Investigating the relationship between diabetes and dementia

Lead Investigator: Professor Stephen Wharton

Institution: University of Sheffield 

Grant type: Project Grant

Duration: 36 months

Amount: £225,716

Scientific Title: Diabetes, Defective Nutrient Signalling and Dementia: an Epidemiological Neuropathology Approach 

Why did we fund this project?

Comments from members of our Research Network:

'This study could provide important information in identifying how diabetes contributes to cognitive decline and dementia. It could also lead to further important research'  

'Diabetes and obesity are two ticking time bombs. Understanding their contribution to dementia is of immense importance'  

'The project makes excellent use of a very important brain bank'

What do we already know?

Research has shown that diabetes can increase the risk of developing both Alzheimer's disease and vascular dementia. This is thought to be because the mechanisms behind diabetes development can damage small blood vessels in the brain, which is likely to contribute towards vascular dementia. It is also thought that diabetes-related blood vessel damage could lead to a reduced blood flow to the brain, which may be a factor in Alzheimer's disease development.

Professor Wharton believes that diabetes mechanisms may also directly cause damage to brain cells. He intends to use this project to further investigate the molecular reasons behind the apparent link between diabetes and dementia. The project will also determine whether a common condition called metabolic syndrome can influence dementia development. Metabolic syndrome encompasses a group of symptoms including obesity, high blood pressure, impaired blood glucose processing and impaired metabolic processes in cells. 

What does this project involve?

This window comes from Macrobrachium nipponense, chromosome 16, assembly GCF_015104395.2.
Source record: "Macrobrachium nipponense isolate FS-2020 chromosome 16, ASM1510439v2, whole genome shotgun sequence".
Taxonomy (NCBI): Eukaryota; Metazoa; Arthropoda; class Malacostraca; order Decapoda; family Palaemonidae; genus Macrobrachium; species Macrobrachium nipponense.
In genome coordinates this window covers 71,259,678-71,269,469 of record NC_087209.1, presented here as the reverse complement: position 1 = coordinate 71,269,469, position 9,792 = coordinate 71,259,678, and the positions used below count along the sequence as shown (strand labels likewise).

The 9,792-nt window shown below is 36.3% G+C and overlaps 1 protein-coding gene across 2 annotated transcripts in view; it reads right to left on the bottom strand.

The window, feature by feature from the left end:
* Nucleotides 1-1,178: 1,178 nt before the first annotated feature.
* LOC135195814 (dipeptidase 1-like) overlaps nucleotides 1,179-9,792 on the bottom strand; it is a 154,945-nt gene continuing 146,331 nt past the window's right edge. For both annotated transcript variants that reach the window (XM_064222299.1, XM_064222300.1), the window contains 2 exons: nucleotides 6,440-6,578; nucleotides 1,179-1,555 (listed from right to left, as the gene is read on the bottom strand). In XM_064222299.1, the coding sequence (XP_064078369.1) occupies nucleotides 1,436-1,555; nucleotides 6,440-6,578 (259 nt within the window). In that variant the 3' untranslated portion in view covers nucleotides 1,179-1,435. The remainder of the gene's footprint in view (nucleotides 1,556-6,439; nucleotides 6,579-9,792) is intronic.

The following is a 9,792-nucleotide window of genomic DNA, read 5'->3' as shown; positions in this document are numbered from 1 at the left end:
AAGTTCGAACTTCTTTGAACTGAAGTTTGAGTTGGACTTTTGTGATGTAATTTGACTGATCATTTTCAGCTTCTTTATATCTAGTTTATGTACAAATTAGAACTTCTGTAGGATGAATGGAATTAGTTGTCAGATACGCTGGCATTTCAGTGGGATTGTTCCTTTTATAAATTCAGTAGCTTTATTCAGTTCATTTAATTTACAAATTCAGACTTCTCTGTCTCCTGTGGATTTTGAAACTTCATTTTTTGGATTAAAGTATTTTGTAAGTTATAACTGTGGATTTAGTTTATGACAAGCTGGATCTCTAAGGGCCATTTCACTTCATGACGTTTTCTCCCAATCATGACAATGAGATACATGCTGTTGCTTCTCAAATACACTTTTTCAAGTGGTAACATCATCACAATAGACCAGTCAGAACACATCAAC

The project will look at several aspects of diabetes and metabolic syndrome and how these could link to dementia development. This includes investigating the potentially harmful effect of raised glucose levels in the body, a hallmark of diabetes. The project will also investigate the levels of other nutrients known to be altered in diabetes and determine whether this has an effect on dementia risk. 

The researchers will also focus on the effect of the hormone insulin, which does not function correctly in diabetes. There is a growing amount of research that indicates that brain cells cannot use insulin properly in Alzheimer's disease and this project will add to that understanding. The project will also focus on how diabetes mechanisms affect blood vessels in the brain, which is thought to be an important factor in dementia development, particularly in vascular dementia.

The research will make use of the Cognitive Function and Aging Study (CFAS) resource. This resource includes samples of brain tissue that have been donated to the study by members of the general population who were aged over 65. The researchers will use this tissue to measure several hallmarks of diabetes and determine if these are related to signs of Alzheimer's disease or vascular dementia. This includes investigating whether diabetes or metabolic syndrome can affect how genes work in certain cell types and whether these changes are linked to dementia development. 

How will this benefit people with dementia?

Whilst diabetes is currently understood to be an important risk factor for dementia, not much is known about why this is the case. Understanding the relationship between diabetes and dementia will be important to tease apart the risks and causes that lie behind these two conditions. The study may help to define potential new mechanisms in disease development, including the role of diabetes in relation to brain cell damage. 

The study has the potential to give insights into dementia prevention and to identify those at a higher risk of dementia due to diabetes-related mechanisms. This extra understanding will allow those affected to access the information that they need to manage their condition and reduce dementia risk.